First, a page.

Foster Parents Help Support Reunification, While Still Staying in their Foster Children’s Lives

Foster Parents Help Support Reunification, While Still Staying in their Foster Children’s Lives October 27, 2021

Foster Parents Help Support Reunification,
While Still Staying in their Foster Children’s Lives

“This was our first time fostering, and the experience was a lot better than we expected,” said Brian, a certified SDYS foster parent. “It was a lot more fun and rewarding. We feel like we succeeded because our foster children are not in the system anymore.”

Brian and Nicole, both certified SDYS foster parents, first met their foster daughter, Jessica*, when she was staying at Polinsky Children’s Center. She had just been moved there from her first foster home.

Jessica was struggling with the many changes in her life. To make sure she was comfortable with Brian and Nicole, they visited her daily for two weeks before she started living with them.

When taking Jessica in, Brian and Nicole felt that having a good relationship with Jessica’s mom would really help Jessica adjust to staying with them. On the first day, they had a meeting with their social worker, and Jessica’s mom was able to participate via phone.

They decided to meet up for a visit at a local park the next day, and Nicole and Jessica’s mom bonded over Jessica. Nicole took a leap of faith and told Jessica’s mom to call anytime. The first week, Jessica spoke to her mom multiple times every day, and eventually developed a routine where they spoke every night.

Staying in close contact with her mom, helped Jessica transition to living with Brian and Nicole.

“We even had her birthday party together a couple of months after she moved in,” said Nicole. “Her mom also came to our house for that first Halloween and we all went trick-or-treating together.”

After almost 7 months of visits with her mom, Jessica was able to have unsupervised overnight visits with her mom and siblings. Then COVID-19 hit.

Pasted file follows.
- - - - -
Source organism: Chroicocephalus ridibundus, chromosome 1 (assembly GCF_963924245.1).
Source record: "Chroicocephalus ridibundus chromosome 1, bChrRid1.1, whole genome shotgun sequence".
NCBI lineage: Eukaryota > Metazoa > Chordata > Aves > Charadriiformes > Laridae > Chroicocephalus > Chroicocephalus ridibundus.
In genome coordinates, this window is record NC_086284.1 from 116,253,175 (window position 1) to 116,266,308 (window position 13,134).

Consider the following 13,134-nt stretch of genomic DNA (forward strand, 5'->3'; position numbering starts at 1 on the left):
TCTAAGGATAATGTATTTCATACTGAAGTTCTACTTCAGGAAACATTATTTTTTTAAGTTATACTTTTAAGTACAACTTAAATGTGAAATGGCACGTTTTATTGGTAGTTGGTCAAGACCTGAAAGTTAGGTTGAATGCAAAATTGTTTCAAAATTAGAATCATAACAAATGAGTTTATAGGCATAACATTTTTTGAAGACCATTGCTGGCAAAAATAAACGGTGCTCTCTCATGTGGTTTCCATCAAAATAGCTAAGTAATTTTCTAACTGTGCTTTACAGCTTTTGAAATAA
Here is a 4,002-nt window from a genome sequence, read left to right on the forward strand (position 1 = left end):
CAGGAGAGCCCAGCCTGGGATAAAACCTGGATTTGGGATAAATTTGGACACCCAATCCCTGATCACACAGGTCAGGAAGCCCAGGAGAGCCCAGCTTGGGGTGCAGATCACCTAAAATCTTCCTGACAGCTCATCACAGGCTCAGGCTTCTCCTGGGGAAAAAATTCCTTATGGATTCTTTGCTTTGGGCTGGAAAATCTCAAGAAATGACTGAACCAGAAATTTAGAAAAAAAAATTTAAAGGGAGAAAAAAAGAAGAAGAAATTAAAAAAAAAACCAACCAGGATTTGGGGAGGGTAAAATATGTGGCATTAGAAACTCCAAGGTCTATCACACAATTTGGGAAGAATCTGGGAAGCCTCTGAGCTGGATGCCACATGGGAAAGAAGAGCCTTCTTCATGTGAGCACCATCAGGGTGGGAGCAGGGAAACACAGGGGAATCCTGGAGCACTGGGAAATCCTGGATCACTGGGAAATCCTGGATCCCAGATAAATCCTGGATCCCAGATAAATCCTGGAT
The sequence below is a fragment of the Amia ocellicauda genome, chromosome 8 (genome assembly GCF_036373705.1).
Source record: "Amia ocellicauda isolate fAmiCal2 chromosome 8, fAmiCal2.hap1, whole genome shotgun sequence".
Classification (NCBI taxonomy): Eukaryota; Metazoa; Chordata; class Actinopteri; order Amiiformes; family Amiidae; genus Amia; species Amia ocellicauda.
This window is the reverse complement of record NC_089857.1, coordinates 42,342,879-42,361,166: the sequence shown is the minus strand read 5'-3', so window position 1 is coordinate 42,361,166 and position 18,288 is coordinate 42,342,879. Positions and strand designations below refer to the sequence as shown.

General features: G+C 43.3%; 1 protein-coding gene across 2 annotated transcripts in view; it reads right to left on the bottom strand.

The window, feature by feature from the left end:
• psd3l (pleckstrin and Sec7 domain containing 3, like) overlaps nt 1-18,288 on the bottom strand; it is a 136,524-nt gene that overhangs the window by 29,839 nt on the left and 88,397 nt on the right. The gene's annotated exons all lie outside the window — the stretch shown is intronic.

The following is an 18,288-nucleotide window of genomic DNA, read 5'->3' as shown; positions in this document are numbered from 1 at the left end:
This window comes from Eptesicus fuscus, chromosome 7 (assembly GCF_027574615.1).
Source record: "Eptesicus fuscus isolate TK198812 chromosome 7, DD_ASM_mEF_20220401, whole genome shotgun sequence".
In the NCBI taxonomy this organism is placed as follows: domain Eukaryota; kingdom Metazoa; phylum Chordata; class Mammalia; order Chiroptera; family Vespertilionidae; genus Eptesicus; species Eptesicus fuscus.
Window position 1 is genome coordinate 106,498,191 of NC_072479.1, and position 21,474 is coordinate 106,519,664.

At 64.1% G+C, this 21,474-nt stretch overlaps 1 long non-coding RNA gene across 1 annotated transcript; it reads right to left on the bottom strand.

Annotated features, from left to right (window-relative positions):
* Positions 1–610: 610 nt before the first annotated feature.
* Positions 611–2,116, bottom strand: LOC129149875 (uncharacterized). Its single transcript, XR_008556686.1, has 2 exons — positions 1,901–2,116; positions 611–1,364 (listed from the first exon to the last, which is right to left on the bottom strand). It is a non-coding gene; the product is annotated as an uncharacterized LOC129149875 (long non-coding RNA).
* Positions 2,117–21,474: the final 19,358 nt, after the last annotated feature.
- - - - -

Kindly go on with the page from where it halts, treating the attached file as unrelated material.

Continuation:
At the time, the court system stopped all visits for children, in care, due to the risk of traveling between households. During that time Jessica’s mom lost unsupervised visits with her daughter, and Jessica was required to go back to supervised visits with her mom.

“We knew that that it would be a drastic change to go back to having supervised visits at a visitation center for just a few hours a week, after having overnights all weekend with her mom and almost moving back in with her,” said Nicole. “To add to this, Jessica had also not seen her mom for over a month because of COVID-19.”

To make the situation easier on Jessica, Nicole and Brian offered to have the supervised visits at their home with Jessica and her siblings several times per week, until Jessica’s mom was able to go back to unsupervised visits. They had them over for a total of about 15 hours per week for the next few months.

Since reunification had been delayed, Nicole and Brian also agreed to take in Jessica’s siblings who were staying at other foster homes separately.

“We already knew them a little bit because we had invited them over for visits and overnights at our house before,” said Nicole. “It was initially overwhelming because the siblings were adjusting to living together again, but we were able to work with the mom on how to handle their behaviors so that we were consistent in our responses. “

They also enrolled the siblings in daycare, which really helped Nicole and Brian, since schools were closed due to COVID-19.

After a few months, they were able to re-start unsupervised visits with their mom, which gradually turned into overnight visits again, and eventually moving back in with their mom full time.

Nicole and Brian still stay in touch with the family.

“Since they moved back home with their mom, we typically take them out one day every other weekend and take them to school a couple of times a week,” said Brian. “Their mom will also occasionally text us if she needs help watching them when she works and we are invited to their birthday parties.”

The fostering experience exceeded both Brian and Nicole’s expectations, and they both felt supported by San Diego Youth Services through their foster care journey.

“San Diego Youth Services supported us through the process by providing training, being there for us when we had concerns or questions and helped us handle challenging situations,” said Nicole.

Nicole and Brian acknowledge that not every biological family will be so receptive to involvement from the foster family.

“We would highly encourage any foster family to involve the biological family as much as possible, as ultimately the goal is reunification,” said Nicole. We also think that being allowed to stay in their lives after they went home, will ultimately help with their trust and attachment and make them feel loved.”

Jessica recently asked somewhat out of the blue if we would continue to see them when there were no more social workers in their lives.

“We said of course and that the reason we see them is because we want to, not because of social workers,” said Brian. “We feel like our story has a happy ending. The children are back with their mom, and we still get to be a part of their lives.”

*Name changed

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